I’ve recommended Dr. Robin Stern’s The Gaslight Effect: How to Spot and Survive the Hidden Manipulation Others Use to Control Your Life (2018 ed.) as the best general source of information and guidance on the phenomenon of gaslighting, which occurs often in highly manipulative workplace bullying situations.
Now Dr. Stern has moved into a more direct self-help mode with the publication of The Gaslight Effect Recovery Guide (2023). My copy of the book just arrived the other day. It is a practical, informative, workbook-style guide, and I am happy to recommend it. Among other things, it includes a standalone section for workplace-related gaslighting that many readers of this blog may find very useful.
But that’s not all! It turns out that Dr. Stern has been very busy. She has also launched The Gaslight Effect Podcast (link here), and two of the first twelve episodes are expressly about gaslighting at work.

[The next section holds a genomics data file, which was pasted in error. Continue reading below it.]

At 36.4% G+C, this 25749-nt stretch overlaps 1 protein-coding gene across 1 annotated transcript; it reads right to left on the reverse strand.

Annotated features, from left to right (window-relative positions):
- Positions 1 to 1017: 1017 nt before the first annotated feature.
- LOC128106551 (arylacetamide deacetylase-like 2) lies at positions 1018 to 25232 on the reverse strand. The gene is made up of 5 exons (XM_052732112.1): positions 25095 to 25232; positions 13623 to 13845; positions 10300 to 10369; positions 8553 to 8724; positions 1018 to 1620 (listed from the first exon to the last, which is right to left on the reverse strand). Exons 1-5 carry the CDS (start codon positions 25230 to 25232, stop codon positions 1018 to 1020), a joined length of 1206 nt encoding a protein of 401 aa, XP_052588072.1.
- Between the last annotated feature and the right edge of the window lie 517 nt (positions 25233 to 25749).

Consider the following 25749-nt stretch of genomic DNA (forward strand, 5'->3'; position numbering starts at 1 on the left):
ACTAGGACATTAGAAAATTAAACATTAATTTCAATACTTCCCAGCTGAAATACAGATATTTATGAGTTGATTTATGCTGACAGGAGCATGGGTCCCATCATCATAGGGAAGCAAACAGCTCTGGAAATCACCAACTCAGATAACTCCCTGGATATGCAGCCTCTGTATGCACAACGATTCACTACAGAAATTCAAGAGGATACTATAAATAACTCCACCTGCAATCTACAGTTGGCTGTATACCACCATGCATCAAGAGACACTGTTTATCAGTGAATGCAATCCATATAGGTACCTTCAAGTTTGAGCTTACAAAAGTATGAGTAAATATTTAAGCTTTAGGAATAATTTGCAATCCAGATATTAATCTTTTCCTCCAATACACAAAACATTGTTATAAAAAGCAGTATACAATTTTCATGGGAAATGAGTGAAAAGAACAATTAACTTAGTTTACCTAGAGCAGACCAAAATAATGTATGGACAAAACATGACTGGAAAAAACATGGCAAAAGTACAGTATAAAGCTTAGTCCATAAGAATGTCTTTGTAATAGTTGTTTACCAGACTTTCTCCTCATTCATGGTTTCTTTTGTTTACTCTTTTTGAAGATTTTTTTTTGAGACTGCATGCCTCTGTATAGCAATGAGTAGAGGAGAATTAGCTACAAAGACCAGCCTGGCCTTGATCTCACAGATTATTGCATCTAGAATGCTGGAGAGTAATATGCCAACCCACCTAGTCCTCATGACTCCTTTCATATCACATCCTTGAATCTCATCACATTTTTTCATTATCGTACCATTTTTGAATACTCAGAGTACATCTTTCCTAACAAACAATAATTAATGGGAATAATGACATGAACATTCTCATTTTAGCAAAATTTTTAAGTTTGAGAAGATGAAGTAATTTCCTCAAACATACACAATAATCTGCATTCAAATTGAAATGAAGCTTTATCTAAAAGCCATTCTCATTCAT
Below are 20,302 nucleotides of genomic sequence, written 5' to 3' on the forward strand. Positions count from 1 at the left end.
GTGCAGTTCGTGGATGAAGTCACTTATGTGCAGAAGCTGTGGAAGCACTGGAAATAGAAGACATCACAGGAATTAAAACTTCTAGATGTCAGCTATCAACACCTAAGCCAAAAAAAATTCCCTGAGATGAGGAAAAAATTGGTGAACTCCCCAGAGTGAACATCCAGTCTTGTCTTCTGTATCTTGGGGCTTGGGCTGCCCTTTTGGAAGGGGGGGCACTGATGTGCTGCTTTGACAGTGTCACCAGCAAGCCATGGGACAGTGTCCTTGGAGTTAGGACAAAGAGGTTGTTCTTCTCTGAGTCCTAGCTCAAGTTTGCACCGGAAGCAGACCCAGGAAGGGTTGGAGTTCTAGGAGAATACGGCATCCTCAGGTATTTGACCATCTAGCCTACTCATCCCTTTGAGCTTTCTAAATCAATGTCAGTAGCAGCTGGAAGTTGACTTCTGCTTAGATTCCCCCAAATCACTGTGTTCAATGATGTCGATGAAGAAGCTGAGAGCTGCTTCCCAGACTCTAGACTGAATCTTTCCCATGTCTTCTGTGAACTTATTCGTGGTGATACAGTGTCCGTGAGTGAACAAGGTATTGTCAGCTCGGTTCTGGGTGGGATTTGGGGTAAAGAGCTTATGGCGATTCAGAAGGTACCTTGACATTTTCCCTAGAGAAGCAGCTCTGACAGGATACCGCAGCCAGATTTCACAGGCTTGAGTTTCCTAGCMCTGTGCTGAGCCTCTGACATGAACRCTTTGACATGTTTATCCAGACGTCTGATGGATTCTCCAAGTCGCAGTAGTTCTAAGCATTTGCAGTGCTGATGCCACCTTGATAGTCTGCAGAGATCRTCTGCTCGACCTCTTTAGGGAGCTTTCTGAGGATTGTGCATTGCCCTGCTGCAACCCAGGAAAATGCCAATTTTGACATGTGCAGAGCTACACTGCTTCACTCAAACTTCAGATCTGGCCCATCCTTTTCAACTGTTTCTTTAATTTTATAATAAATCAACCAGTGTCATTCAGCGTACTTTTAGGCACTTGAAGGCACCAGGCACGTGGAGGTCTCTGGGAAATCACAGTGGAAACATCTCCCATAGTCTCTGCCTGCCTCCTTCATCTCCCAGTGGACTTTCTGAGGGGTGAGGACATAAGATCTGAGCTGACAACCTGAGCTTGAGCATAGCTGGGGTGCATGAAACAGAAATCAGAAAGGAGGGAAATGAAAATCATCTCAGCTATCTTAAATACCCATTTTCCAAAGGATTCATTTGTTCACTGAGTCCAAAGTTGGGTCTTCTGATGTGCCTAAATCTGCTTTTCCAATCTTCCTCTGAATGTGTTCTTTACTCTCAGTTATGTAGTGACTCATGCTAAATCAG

In addition, last year she penned an important Psychology Today piece (link here) that merits a read, “When It’s Gaslighting, and When It Really Isn’t.” Here’s a snippet:
But as the word “gaslighting” gained currency, it began to lose meaning: People often tell me that someone gaslighted them when in fact, what they are describing is mere disagreement.
…It’s worth revisiting what gaslighting is and what it isn’t.
…Gaslighting is a form of emotional abuse where one person’s psychological manipulation causes another person to question their reality. Gaslighting can happen between two people in any relationship. A gaslighter preserves his or her sense of self and power over the gaslightee, who adopts the gaslighter’s version of reality over their own.
It’s important to distinguish gaslighting from disagreeing and to understand when conflict veers into gaslighting.
I hasten to add that Dr. Stern is hardly an opportunist when it comes to building her body of work about gaslighting. Rather, she has been a pioneer, having authored the first edition of The Gaslight Effect in 2007, a time when gaslighting as we understand it was barely in our vocabulary of interpersonal mistreatment. She has been ahead of this (twisted) curve, and now her expertise has made her a leading authority on this topic.